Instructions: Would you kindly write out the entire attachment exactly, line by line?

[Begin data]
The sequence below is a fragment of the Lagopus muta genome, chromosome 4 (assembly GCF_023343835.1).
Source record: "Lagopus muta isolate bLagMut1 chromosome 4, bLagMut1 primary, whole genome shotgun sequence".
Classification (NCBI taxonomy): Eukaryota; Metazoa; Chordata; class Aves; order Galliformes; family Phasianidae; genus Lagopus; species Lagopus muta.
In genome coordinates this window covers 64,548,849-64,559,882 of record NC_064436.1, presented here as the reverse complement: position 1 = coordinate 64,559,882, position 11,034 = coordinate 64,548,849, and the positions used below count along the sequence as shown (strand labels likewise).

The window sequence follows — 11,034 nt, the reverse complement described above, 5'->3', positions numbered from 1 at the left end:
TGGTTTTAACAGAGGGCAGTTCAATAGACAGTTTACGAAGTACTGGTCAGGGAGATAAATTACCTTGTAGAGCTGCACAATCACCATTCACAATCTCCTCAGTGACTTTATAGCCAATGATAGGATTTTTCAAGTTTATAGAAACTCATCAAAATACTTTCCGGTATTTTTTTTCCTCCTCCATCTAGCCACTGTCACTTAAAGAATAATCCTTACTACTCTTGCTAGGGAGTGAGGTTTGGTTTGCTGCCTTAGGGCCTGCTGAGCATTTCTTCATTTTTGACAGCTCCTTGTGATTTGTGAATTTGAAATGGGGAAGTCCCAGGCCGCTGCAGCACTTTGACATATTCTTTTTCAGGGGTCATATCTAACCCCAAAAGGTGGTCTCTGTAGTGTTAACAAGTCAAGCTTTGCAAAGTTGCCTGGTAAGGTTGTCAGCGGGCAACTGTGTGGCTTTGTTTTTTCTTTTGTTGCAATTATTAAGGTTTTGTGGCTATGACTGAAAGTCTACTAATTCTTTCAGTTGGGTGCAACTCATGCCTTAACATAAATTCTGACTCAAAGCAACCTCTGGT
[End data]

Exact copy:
The sequence below is a fragment of the Lagopus muta genome, chromosome 4 (assembly GCF_023343835.1).
Source record: "Lagopus muta isolate bLagMut1 chromosome 4, bLagMut1 primary, whole genome shotgun sequence".
Classification (NCBI taxonomy): Eukaryota; Metazoa; Chordata; class Aves; order Galliformes; family Phasianidae; genus Lagopus; species Lagopus muta.
In genome coordinates this window covers 64,548,849-64,559,882 of record NC_064436.1, presented here as the reverse complement: position 1 = coordinate 64,559,882, position 11,034 = coordinate 64,548,849, and the positions used below count along the sequence as shown (strand labels likewise).

The window sequence follows — 11,034 nt, the reverse complement described above, 5'->3', positions numbered from 1 at the left end:
TGGTTTTAACAGAGGGCAGTTCAATAGACAGTTTACGAAGTACTGGTCAGGGAGATAAATTACCTTGTAGAGCTGCACAATCACCATTCACAATCTCCTCAGTGACTTTATAGCCAATGATAGGATTTTTCAAGTTTATAGAAACTCATCAAAATACTTTCCGGTATTTTTTTTCCTCCTCCATCTAGCCACTGTCACTTAAAGAATAATCCTTACTACTCTTGCTAGGGAGTGAGGTTTGGTTTGCTGCCTTAGGGCCTGCTGAGCATTTCTTCATTTTTGACAGCTCCTTGTGATTTGTGAATTTGAAATGGGGAAGTCCCAGGCCGCTGCAGCACTTTGACATATTCTTTTTCAGGGGTCATATCTAACCCCAAAAGGTGGTCTCTGTAGTGTTAACAAGTCAAGCTTTGCAAAGTTGCCTGGTAAGGTTGTCAGCGGGCAACTGTGTGGCTTTGTTTTTTCTTTTGTTGCAATTATTAAGGTTTTGTGGCTATGACTGAAAGTCTACTAATTCTTTCAGTTGGGTGCAACTCATGCCTTAACATAAATTCTGACTCAAAGCAACCTCTGGT